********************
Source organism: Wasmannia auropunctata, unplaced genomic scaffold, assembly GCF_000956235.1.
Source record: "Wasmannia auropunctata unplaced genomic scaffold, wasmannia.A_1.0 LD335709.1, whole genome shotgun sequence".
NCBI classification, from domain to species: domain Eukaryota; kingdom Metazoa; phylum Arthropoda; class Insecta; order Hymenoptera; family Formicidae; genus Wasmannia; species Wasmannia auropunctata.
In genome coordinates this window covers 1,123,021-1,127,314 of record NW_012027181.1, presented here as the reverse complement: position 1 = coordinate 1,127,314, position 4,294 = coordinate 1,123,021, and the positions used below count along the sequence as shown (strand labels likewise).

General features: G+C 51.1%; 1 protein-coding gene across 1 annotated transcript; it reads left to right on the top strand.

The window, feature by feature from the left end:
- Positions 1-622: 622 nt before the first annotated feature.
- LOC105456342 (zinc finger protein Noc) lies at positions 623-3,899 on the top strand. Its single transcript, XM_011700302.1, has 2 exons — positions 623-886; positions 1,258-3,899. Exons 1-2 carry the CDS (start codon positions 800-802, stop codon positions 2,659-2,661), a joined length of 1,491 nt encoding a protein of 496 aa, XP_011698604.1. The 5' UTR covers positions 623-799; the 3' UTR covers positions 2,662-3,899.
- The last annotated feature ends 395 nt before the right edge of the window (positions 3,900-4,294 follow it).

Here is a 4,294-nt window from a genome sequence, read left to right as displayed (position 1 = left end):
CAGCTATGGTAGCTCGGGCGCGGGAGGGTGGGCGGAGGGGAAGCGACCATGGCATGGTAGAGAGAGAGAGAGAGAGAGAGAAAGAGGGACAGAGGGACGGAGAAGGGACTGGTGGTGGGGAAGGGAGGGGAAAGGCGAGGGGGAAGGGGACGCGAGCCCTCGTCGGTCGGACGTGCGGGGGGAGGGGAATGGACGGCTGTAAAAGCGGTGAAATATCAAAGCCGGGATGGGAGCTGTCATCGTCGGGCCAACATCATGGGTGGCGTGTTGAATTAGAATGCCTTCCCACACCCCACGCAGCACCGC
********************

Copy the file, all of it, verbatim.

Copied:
Source organism: Wasmannia auropunctata, unplaced genomic scaffold, assembly GCF_000956235.1.
Source record: "Wasmannia auropunctata unplaced genomic scaffold, wasmannia.A_1.0 LD335709.1, whole genome shotgun sequence".
NCBI classification, from domain to species: domain Eukaryota; kingdom Metazoa; phylum Arthropoda; class Insecta; order Hymenoptera; family Formicidae; genus Wasmannia; species Wasmannia auropunctata.
In genome coordinates this window covers 1,123,021-1,127,314 of record NW_012027181.1, presented here as the reverse complement: position 1 = coordinate 1,127,314, position 4,294 = coordinate 1,123,021, and the positions used below count along the sequence as shown (strand labels likewise).

General features: G+C 51.1%; 1 protein-coding gene across 1 annotated transcript; it reads left to right on the top strand.

The window, feature by feature from the left end:
- Positions 1-622: 622 nt before the first annotated feature.
- LOC105456342 (zinc finger protein Noc) lies at positions 623-3,899 on the top strand. Its single transcript, XM_011700302.1, has 2 exons — positions 623-886; positions 1,258-3,899. Exons 1-2 carry the CDS (start codon positions 800-802, stop codon positions 2,659-2,661), a joined length of 1,491 nt encoding a protein of 496 aa, XP_011698604.1. The 5' UTR covers positions 623-799; the 3' UTR covers positions 2,662-3,899.
- The last annotated feature ends 395 nt before the right edge of the window (positions 3,900-4,294 follow it).

Here is a 4,294-nt window from a genome sequence, read left to right as displayed (position 1 = left end):
CAGCTATGGTAGCTCGGGCGCGGGAGGGTGGGCGGAGGGGAAGCGACCATGGCATGGTAGAGAGAGAGAGAGAGAGAGAGAAAGAGGGACAGAGGGACGGAGAAGGGACTGGTGGTGGGGAAGGGAGGGGAAAGGCGAGGGGGAAGGGGACGCGAGCCCTCGTCGGTCGGACGTGCGGGGGGAGGGGAATGGACGGCTGTAAAAGCGGTGAAATATCAAAGCCGGGATGGGAGCTGTCATCGTCGGGCCAACATCATGGGTGGCGTGTTGAATTAGAATGCCTTCCCACACCCCACGCAGCACCGC